Non-executive and independent directors

Is there a minimum number of ‘non-executive’ or ‘independent’ directors required by law, regulation or listing requirement? If so, what is the definition of ‘non-executive’ and ‘independent’ directors and how do their responsibilities differ from executive directors?

Non-executive and independent membership structures are regulated mainly under the CGP and in certain Capital Markets Communiqués. Pursuant to the CGP, the majority of the board members should consist of non-executive members (CGP, article 4.3.2) and some of these members should be independent board members (CGP, article 4.3.3). Because all members of the audit committee are independent board members (CGP, article 4.5.3), the audit committee comprises only non-executive members.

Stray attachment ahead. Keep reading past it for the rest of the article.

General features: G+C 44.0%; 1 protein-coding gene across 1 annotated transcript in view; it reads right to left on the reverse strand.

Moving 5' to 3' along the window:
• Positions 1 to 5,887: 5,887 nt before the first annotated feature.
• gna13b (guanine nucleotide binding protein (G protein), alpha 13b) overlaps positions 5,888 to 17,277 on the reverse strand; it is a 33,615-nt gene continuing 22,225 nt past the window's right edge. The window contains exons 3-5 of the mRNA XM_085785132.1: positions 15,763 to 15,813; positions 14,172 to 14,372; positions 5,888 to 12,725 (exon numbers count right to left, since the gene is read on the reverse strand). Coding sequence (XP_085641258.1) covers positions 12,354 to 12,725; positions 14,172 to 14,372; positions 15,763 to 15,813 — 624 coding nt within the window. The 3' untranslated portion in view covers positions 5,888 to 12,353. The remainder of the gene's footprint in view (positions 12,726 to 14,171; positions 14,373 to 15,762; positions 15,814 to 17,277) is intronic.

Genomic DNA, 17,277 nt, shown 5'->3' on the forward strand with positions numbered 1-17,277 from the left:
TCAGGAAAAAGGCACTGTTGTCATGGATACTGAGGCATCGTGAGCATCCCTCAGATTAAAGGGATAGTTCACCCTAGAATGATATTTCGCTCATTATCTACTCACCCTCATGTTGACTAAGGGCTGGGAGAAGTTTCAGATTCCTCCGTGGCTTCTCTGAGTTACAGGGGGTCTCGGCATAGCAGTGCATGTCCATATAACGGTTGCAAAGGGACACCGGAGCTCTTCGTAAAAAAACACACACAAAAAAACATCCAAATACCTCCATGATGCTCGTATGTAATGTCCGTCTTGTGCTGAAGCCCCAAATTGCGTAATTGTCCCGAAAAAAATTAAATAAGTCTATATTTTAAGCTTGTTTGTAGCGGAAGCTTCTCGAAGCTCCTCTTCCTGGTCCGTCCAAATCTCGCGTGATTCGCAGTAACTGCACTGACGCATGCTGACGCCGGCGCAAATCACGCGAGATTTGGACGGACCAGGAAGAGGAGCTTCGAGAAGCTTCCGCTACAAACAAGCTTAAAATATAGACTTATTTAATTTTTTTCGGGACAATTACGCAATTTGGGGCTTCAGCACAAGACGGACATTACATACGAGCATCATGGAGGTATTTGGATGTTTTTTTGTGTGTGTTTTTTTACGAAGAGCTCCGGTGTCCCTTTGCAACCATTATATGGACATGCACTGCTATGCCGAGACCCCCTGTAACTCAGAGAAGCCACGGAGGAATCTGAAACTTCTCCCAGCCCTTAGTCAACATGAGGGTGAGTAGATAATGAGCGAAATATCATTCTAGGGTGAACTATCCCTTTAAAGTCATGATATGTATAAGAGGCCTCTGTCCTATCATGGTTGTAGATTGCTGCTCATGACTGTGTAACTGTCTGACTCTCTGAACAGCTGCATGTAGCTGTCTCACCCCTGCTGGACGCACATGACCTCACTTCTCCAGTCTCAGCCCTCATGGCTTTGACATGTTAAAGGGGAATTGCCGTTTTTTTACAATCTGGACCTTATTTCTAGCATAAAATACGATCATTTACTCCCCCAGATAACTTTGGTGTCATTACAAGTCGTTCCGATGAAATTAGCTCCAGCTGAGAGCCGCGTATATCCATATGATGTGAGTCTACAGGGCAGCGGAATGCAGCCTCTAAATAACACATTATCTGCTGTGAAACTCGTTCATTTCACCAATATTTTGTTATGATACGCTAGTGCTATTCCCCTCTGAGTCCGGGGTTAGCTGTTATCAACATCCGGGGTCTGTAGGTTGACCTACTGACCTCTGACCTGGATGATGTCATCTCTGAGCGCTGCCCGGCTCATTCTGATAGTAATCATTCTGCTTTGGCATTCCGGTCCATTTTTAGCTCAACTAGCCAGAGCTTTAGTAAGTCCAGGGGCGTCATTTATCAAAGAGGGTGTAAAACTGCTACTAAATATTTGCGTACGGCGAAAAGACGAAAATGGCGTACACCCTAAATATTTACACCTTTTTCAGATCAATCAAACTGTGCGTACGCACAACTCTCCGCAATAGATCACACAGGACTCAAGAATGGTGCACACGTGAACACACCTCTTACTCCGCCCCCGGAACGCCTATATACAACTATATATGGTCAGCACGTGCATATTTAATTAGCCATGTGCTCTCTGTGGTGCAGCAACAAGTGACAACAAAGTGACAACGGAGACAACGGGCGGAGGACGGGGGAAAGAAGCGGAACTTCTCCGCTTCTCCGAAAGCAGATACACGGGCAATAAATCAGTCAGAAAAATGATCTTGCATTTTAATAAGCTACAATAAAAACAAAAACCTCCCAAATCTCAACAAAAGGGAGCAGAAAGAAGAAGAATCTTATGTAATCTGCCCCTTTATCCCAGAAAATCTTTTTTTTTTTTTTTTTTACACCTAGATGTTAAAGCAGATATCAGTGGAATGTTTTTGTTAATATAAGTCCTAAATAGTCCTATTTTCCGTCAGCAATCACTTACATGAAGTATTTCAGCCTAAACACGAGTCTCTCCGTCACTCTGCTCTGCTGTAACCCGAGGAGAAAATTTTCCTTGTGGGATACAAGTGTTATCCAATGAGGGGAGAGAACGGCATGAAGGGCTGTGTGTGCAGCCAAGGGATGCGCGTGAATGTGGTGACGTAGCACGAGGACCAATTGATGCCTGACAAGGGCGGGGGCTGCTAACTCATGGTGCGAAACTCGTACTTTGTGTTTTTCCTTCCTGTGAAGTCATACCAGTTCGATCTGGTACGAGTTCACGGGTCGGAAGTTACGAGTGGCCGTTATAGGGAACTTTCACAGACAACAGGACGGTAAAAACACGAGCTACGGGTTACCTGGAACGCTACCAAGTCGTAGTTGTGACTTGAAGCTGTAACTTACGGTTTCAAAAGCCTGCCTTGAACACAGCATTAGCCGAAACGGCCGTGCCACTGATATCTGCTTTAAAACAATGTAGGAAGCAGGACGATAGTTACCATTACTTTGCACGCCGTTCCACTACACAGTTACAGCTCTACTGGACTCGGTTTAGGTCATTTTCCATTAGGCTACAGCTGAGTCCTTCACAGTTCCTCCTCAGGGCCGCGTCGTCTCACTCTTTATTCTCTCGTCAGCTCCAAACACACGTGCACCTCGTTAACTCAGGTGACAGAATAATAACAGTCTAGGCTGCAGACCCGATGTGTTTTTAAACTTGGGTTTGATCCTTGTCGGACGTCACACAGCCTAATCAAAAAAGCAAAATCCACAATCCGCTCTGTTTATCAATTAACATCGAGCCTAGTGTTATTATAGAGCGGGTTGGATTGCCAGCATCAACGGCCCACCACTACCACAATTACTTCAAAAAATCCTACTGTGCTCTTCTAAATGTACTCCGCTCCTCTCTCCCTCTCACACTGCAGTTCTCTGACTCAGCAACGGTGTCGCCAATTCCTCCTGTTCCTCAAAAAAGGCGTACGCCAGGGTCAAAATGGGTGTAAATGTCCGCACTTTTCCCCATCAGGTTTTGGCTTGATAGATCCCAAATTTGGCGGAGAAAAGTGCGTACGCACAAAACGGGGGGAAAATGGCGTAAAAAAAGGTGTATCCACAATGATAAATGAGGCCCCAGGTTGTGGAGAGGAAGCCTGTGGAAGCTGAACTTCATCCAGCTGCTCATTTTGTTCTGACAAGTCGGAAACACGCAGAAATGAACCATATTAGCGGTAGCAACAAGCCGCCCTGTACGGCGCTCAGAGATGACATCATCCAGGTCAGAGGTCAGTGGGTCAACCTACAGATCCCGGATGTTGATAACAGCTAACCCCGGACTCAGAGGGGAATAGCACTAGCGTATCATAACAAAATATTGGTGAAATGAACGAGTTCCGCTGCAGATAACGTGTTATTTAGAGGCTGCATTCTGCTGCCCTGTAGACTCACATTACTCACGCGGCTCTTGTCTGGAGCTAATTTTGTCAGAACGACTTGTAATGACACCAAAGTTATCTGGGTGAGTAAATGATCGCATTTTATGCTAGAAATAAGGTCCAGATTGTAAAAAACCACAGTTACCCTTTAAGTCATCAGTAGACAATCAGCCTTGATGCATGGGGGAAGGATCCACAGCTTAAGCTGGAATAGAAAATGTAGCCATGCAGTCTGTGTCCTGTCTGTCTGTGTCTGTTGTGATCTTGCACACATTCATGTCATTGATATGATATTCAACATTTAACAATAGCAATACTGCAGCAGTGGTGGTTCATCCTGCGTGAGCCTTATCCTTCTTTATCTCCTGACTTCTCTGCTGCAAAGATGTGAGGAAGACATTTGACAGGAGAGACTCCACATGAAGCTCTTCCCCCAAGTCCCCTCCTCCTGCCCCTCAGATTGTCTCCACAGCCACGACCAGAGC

Additionally, the TCC also regulates the non-executive board members. Accordingly, members of the board may solely have non-executive powers provided that it is explicitly stated in the internal guidelines.

According to the CGP, the board must include the following:

  • the majority of the board must consist of non-executive members;
  • the total number of independent members shall not be less than one-third of the total number of members;
  • in any case, the number of independent members cannot be fewer than two; and
  • a person who has been acting as a board member for more than six years within the past 10 years cannot be appointed as an independent board member (CGP, article 4.3).